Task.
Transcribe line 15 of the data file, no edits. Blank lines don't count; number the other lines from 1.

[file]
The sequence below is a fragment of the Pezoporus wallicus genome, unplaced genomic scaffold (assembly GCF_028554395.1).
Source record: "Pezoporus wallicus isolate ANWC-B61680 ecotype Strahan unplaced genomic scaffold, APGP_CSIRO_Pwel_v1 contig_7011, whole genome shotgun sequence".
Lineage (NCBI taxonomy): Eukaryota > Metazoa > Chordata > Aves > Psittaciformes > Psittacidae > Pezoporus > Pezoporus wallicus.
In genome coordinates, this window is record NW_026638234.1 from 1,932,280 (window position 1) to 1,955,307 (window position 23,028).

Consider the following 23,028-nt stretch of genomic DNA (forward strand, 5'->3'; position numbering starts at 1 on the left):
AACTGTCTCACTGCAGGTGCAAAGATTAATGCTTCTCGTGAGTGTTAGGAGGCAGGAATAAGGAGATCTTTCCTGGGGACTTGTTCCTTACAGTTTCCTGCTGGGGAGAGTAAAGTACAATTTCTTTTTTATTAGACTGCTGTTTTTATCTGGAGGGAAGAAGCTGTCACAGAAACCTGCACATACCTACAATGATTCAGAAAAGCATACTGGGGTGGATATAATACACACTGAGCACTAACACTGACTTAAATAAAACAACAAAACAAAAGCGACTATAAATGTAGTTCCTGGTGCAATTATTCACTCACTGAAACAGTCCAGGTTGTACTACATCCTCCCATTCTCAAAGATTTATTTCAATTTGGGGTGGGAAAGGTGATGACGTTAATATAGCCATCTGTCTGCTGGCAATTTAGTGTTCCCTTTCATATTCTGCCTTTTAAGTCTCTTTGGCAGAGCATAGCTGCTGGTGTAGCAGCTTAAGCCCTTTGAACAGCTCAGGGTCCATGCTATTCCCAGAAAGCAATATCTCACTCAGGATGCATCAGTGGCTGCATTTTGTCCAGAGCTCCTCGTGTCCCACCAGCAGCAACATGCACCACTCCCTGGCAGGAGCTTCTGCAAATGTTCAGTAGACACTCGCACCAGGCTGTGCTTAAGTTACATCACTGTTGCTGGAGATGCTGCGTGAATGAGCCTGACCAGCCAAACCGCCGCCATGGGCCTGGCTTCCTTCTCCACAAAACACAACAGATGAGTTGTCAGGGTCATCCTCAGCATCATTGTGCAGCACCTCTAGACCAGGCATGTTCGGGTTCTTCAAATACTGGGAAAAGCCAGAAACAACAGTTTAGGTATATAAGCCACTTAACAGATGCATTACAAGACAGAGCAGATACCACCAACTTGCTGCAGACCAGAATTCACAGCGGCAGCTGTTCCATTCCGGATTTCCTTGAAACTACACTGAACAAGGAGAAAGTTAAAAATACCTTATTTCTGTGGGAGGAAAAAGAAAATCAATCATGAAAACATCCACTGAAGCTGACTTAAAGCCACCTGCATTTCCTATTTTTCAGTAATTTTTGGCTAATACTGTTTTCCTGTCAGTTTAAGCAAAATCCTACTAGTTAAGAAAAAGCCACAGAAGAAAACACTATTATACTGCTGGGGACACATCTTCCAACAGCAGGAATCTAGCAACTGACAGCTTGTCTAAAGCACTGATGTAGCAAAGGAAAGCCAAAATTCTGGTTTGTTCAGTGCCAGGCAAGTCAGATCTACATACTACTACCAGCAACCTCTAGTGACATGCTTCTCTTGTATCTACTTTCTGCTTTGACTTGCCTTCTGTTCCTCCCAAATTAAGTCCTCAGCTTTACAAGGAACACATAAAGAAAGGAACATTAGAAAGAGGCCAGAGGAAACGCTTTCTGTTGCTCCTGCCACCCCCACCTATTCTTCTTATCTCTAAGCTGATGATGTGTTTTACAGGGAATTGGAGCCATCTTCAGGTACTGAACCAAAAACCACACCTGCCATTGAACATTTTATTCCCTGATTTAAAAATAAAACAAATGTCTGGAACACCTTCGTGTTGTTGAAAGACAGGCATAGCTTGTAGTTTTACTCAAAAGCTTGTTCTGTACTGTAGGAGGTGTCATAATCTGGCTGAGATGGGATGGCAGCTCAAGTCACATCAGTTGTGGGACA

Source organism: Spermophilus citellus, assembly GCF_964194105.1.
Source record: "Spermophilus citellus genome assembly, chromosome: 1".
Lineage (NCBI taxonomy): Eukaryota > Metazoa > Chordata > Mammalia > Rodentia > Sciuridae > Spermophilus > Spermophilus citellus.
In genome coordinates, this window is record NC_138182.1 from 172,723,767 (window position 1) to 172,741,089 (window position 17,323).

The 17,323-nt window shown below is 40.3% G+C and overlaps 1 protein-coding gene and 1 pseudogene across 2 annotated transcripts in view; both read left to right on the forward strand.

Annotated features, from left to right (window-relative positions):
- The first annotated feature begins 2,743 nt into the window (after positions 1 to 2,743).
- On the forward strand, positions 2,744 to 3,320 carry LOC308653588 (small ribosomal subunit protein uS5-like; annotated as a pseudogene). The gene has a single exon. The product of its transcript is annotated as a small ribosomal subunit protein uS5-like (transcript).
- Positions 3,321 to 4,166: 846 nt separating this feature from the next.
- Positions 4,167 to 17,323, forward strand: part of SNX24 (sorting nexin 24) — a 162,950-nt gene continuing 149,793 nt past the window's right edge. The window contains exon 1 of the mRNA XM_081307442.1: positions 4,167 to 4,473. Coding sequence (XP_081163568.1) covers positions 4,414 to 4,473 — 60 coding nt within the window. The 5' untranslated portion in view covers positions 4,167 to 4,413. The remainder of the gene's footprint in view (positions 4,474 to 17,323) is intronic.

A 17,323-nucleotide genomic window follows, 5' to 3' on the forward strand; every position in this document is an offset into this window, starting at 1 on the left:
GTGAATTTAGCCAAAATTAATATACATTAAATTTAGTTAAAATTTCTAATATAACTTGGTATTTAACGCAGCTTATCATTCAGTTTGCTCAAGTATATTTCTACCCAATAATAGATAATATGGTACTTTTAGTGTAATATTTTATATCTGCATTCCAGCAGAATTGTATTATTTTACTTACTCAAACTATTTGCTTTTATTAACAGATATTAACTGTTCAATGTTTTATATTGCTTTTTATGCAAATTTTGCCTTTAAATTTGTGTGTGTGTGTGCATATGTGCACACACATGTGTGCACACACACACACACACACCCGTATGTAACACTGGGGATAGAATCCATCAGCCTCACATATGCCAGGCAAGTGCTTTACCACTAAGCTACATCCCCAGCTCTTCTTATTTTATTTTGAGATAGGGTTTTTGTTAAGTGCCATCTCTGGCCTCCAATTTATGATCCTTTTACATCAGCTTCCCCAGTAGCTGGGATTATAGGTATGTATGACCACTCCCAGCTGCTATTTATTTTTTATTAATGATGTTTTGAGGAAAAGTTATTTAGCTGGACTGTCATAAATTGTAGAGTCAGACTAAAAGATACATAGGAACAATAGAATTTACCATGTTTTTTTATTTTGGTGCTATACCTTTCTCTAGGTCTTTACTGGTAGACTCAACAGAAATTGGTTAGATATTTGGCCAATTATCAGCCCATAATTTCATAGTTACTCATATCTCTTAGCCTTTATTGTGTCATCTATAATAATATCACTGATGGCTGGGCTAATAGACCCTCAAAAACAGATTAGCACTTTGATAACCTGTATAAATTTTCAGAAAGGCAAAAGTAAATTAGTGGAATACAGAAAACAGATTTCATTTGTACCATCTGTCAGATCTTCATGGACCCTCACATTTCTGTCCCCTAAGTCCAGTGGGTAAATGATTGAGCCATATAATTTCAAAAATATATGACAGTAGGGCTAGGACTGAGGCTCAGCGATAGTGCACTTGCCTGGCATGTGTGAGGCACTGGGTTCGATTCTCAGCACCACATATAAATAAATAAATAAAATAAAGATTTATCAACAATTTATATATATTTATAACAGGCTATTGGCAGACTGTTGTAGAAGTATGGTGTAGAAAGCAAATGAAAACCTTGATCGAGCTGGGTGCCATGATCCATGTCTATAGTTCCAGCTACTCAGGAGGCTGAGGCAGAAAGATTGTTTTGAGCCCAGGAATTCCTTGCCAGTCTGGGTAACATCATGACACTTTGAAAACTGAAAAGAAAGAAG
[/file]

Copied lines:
- Positions 3,321 to 4,166: 846 nt separating this feature from the next.